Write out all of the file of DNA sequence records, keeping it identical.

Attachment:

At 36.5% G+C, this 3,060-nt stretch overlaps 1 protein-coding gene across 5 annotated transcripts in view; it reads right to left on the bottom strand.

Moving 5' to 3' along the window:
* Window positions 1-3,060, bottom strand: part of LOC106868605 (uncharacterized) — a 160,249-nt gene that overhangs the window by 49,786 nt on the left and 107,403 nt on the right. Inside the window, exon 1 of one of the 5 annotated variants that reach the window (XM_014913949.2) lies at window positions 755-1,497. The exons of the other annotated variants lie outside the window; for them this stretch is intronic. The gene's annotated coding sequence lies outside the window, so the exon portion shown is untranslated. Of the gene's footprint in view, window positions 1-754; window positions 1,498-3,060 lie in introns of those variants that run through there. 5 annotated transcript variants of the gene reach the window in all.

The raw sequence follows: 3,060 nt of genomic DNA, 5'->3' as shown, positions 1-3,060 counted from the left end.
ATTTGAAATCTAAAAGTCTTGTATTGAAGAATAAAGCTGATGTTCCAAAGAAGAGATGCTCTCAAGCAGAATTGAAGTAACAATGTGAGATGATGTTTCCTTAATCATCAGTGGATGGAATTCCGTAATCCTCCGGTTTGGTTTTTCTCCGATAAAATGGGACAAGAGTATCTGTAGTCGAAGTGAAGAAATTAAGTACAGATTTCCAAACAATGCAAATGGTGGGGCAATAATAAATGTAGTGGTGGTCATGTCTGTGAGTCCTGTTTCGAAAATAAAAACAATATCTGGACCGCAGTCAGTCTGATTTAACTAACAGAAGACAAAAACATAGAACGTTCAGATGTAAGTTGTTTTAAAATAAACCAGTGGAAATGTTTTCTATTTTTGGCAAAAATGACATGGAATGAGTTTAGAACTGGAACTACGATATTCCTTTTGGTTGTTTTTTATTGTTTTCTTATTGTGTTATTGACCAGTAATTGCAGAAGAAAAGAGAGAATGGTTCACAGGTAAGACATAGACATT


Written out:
At 36.5% G+C, this 3,060-nt stretch overlaps 1 protein-coding gene across 5 annotated transcripts in view; it reads right to left on the bottom strand.

Moving 5' to 3' along the window:
* Window positions 1-3,060, bottom strand: part of LOC106868605 (uncharacterized) — a 160,249-nt gene that overhangs the window by 49,786 nt on the left and 107,403 nt on the right. Inside the window, exon 1 of one of the 5 annotated variants that reach the window (XM_014913949.2) lies at window positions 755-1,497. The exons of the other annotated variants lie outside the window; for them this stretch is intronic. The gene's annotated coding sequence lies outside the window, so the exon portion shown is untranslated. Of the gene's footprint in view, window positions 1-754; window positions 1,498-3,060 lie in introns of those variants that run through there. 5 annotated transcript variants of the gene reach the window in all.

The raw sequence follows: 3,060 nt of genomic DNA, 5'->3' as shown, positions 1-3,060 counted from the left end.
ATTTGAAATCTAAAAGTCTTGTATTGAAGAATAAAGCTGATGTTCCAAAGAAGAGATGCTCTCAAGCAGAATTGAAGTAACAATGTGAGATGATGTTTCCTTAATCATCAGTGGATGGAATTCCGTAATCCTCCGGTTTGGTTTTTCTCCGATAAAATGGGACAAGAGTATCTGTAGTCGAAGTGAAGAAATTAAGTACAGATTTCCAAACAATGCAAATGGTGGGGCAATAATAAATGTAGTGGTGGTCATGTCTGTGAGTCCTGTTTCGAAAATAAAAACAATATCTGGACCGCAGTCAGTCTGATTTAACTAACAGAAGACAAAAACATAGAACGTTCAGATGTAAGTTGTTTTAAAATAAACCAGTGGAAATGTTTTCTATTTTTGGCAAAAATGACATGGAATGAGTTTAGAACTGGAACTACGATATTCCTTTTGGTTGTTTTTTATTGTTTTCTTATTGTGTTATTGACCAGTAATTGCAGAAGAAAAGAGAGAATGGTTCACAGGTAAGACATAGACATT